Monash researchers question the safety of tank water
Monash medical researchers are collaborating with other scientists nationally to assess the safety of drinking water and in particular, tank water.
Since rainwater is the primary source of drinking water for 11% of Australian households, it is normally accepted as a relatively safe source of water in the absence of a disinfected tap water supply.
However, rainwater is subject to intermittent contamination by microbial pathogens carried by birds and small animals which have access to rooftops.
The increasing proliferation of rainwater tanks in urban areas is likely to lead to increased rainwater consumption, because of the “pure and natural” image of this water source.
Alumnus Dr Karin Leder, Head of the Infectious Disease Epidemiology Unit in Department of Epidemiology and Preventive Medicine (DEPM), is coordinator of the public health component of the research and Dr Martha Sinclair is a Senior Research Fellow on the study.
“Rigorous data on the safety of drinking untreated rainwater is lacking, so the Collaborative Research Centre (CRC) at DEPM is undertaking a double-blinded randomised trial to determine whether microbial pathogens in untreated rainwater make a significant contribution to gastroenteritis in people who consume such water,” Dr Leder said.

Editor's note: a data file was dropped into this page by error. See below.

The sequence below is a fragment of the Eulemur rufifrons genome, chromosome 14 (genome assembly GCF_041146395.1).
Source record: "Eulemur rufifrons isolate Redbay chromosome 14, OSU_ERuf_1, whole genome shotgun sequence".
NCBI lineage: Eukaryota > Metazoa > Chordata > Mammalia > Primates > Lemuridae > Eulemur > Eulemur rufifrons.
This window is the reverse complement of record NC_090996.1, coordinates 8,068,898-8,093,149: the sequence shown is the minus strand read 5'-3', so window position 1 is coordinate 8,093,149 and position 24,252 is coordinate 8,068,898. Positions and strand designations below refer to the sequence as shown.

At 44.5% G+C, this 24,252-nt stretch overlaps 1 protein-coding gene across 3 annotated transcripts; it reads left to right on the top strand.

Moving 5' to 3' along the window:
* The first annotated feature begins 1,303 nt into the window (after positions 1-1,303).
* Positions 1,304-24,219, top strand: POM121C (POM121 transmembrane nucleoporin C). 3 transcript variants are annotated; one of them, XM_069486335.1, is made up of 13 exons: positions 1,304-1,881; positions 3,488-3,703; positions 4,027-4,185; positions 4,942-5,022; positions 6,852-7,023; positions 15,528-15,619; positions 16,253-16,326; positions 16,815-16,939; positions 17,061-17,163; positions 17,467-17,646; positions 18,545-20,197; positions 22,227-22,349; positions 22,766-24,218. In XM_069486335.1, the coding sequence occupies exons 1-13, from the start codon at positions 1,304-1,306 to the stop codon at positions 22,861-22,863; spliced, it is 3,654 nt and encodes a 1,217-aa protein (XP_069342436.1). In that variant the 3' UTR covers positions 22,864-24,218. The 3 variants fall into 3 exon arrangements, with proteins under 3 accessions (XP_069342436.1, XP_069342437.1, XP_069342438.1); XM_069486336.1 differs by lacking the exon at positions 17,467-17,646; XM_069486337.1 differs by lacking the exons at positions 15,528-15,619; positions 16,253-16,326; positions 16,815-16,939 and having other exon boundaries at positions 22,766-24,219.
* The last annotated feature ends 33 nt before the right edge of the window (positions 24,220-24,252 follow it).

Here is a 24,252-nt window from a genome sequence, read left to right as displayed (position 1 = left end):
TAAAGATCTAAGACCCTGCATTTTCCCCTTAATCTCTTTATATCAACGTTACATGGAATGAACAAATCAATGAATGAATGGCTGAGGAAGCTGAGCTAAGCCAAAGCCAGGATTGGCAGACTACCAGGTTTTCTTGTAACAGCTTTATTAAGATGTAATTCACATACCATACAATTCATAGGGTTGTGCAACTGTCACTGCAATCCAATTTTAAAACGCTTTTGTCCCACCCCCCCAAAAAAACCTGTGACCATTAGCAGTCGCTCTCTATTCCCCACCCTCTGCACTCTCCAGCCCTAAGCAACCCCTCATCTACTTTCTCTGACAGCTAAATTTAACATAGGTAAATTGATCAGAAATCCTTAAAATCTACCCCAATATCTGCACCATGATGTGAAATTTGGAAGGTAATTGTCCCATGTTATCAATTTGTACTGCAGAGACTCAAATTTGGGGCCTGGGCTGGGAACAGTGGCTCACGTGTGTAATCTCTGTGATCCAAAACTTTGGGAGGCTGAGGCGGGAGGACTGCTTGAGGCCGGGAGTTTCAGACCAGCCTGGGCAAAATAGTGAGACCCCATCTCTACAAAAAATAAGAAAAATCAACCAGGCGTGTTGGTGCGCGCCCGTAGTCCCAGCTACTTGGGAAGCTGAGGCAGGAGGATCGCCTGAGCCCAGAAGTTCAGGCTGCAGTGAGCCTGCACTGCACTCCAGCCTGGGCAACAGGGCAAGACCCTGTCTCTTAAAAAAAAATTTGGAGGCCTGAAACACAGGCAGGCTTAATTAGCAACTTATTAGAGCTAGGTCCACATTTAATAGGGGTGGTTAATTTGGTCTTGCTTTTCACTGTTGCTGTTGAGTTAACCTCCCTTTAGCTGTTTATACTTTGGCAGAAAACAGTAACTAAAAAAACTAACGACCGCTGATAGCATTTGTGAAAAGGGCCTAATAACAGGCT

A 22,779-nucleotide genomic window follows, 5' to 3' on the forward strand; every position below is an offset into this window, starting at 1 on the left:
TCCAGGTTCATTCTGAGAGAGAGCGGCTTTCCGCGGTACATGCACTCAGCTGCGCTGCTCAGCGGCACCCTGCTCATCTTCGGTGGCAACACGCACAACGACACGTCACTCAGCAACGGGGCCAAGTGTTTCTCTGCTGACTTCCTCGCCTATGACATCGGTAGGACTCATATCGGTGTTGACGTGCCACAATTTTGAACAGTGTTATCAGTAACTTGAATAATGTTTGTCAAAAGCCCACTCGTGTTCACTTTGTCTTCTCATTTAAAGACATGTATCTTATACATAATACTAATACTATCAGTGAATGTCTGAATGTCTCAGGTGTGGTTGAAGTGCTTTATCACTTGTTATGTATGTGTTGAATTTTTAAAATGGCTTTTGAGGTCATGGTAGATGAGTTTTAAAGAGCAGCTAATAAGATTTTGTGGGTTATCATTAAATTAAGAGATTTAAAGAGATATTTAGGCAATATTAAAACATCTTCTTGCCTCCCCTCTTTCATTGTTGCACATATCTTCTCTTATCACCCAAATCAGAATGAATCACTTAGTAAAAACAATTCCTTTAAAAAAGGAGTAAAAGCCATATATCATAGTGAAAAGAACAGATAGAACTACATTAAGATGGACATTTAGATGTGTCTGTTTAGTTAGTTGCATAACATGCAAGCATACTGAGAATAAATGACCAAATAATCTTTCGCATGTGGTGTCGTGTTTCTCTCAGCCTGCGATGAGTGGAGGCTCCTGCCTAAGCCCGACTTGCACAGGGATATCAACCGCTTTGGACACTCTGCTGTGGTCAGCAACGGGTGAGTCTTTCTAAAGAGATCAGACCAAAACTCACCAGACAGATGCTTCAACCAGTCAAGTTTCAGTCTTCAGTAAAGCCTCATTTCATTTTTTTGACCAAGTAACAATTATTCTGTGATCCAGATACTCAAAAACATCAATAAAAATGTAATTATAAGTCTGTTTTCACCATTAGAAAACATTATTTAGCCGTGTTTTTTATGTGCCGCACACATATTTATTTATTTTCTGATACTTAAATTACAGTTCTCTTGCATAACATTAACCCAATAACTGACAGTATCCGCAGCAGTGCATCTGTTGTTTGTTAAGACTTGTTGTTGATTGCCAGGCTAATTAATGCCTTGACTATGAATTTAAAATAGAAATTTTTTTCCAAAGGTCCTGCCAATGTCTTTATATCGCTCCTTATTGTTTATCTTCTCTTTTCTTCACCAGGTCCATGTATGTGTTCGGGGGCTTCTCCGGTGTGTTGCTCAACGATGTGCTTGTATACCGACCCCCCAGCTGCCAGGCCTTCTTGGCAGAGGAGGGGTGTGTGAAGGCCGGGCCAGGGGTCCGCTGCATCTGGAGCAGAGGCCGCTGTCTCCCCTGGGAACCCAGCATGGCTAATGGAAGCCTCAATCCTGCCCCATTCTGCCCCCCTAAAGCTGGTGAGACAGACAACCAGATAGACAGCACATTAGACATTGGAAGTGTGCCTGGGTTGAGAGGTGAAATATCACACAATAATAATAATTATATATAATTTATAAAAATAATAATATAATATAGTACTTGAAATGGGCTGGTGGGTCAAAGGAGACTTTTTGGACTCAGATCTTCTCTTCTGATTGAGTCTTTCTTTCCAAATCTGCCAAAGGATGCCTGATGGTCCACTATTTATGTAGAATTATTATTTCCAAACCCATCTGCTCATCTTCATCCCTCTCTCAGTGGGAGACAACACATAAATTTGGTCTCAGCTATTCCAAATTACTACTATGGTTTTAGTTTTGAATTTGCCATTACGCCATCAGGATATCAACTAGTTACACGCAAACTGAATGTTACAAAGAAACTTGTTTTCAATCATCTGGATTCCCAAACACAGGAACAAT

The study has been primarily funded by the National Health and Medical Research Council, with additional funding for the water quality testing component being provided by the CRC for Water Quality and Treatment. The South Australian Department of Health is also involved in the study and will host the study office in Adelaide.
Three hundred households in and around Adelaide will be recruited and assigned either real or sham water treatment units to treat rainwater used for drinking and cold food preparation. The real units will contain a filter and ultraviolet unit to remove microbes, while the sham units will appear the same but be non-functional. Families will record their health status in diaries for a period of 12 months, and rates of gastroenteritis in the real and sham groups will then be compared to see whether the removal of micro-organisms from rainwater affected health outcomes.
The pilot study phase is currently underway and the main study will commence in February 2007.
More information about the CRC for Water Quality and Treatment